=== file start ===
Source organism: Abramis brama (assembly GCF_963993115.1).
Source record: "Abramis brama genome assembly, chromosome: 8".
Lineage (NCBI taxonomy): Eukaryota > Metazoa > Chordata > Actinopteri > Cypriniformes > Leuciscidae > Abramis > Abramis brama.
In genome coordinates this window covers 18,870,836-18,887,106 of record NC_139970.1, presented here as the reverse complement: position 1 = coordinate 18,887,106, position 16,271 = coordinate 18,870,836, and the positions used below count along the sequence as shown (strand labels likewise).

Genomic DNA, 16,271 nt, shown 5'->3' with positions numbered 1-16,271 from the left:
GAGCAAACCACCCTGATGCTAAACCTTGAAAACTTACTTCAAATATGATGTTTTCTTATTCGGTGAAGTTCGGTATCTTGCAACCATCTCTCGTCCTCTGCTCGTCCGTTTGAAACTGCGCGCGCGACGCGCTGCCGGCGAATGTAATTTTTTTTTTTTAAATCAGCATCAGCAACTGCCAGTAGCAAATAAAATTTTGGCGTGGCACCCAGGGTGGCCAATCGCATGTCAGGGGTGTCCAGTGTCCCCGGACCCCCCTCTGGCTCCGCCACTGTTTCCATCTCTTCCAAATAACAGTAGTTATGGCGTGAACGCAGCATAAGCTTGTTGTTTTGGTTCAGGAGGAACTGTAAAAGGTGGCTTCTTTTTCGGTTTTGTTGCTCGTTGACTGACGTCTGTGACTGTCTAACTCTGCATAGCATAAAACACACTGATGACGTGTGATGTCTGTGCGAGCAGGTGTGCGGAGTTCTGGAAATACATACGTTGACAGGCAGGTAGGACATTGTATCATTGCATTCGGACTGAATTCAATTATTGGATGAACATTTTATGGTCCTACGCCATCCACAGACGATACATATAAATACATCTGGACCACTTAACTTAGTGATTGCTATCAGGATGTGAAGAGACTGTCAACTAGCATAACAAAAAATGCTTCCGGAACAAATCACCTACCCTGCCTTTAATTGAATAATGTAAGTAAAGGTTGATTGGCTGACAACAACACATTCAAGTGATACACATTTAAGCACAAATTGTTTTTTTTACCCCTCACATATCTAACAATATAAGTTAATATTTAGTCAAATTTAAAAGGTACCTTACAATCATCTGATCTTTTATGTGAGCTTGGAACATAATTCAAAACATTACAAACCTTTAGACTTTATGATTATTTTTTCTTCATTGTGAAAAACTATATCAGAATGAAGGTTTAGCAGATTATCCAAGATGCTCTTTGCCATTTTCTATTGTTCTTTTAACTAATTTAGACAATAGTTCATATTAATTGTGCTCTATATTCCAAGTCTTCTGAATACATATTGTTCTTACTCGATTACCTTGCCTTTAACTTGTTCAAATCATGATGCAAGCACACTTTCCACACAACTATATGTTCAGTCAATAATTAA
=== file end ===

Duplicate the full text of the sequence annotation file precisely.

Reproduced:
Source organism: Abramis brama (assembly GCF_963993115.1).
Source record: "Abramis brama genome assembly, chromosome: 8".
Lineage (NCBI taxonomy): Eukaryota > Metazoa > Chordata > Actinopteri > Cypriniformes > Leuciscidae > Abramis > Abramis brama.
In genome coordinates this window covers 18,870,836-18,887,106 of record NC_139970.1, presented here as the reverse complement: position 1 = coordinate 18,887,106, position 16,271 = coordinate 18,870,836, and the positions used below count along the sequence as shown (strand labels likewise).

Genomic DNA, 16,271 nt, shown 5'->3' with positions numbered 1-16,271 from the left:
GAGCAAACCACCCTGATGCTAAACCTTGAAAACTTACTTCAAATATGATGTTTTCTTATTCGGTGAAGTTCGGTATCTTGCAACCATCTCTCGTCCTCTGCTCGTCCGTTTGAAACTGCGCGCGCGACGCGCTGCCGGCGAATGTAATTTTTTTTTTTTAAATCAGCATCAGCAACTGCCAGTAGCAAATAAAATTTTGGCGTGGCACCCAGGGTGGCCAATCGCATGTCAGGGGTGTCCAGTGTCCCCGGACCCCCCTCTGGCTCCGCCACTGTTTCCATCTCTTCCAAATAACAGTAGTTATGGCGTGAACGCAGCATAAGCTTGTTGTTTTGGTTCAGGAGGAACTGTAAAAGGTGGCTTCTTTTTCGGTTTTGTTGCTCGTTGACTGACGTCTGTGACTGTCTAACTCTGCATAGCATAAAACACACTGATGACGTGTGATGTCTGTGCGAGCAGGTGTGCGGAGTTCTGGAAATACATACGTTGACAGGCAGGTAGGACATTGTATCATTGCATTCGGACTGAATTCAATTATTGGATGAACATTTTATGGTCCTACGCCATCCACAGACGATACATATAAATACATCTGGACCACTTAACTTAGTGATTGCTATCAGGATGTGAAGAGACTGTCAACTAGCATAACAAAAAATGCTTCCGGAACAAATCACCTACCCTGCCTTTAATTGAATAATGTAAGTAAAGGTTGATTGGCTGACAACAACACATTCAAGTGATACACATTTAAGCACAAATTGTTTTTTTTACCCCTCACATATCTAACAATATAAGTTAATATTTAGTCAAATTTAAAAGGTACCTTACAATCATCTGATCTTTTATGTGAGCTTGGAACATAATTCAAAACATTACAAACCTTTAGACTTTATGATTATTTTTTCTTCATTGTGAAAAACTATATCAGAATGAAGGTTTAGCAGATTATCCAAGATGCTCTTTGCCATTTTCTATTGTTCTTTTAACTAATTTAGACAATAGTTCATATTAATTGTGCTCTATATTCCAAGTCTTCTGAATACATATTGTTCTTACTCGATTACCTTGCCTTTAACTTGTTCAAATCATGATGCAAGCACACTTTCCACACAACTATATGTTCAGTCAATAATTAA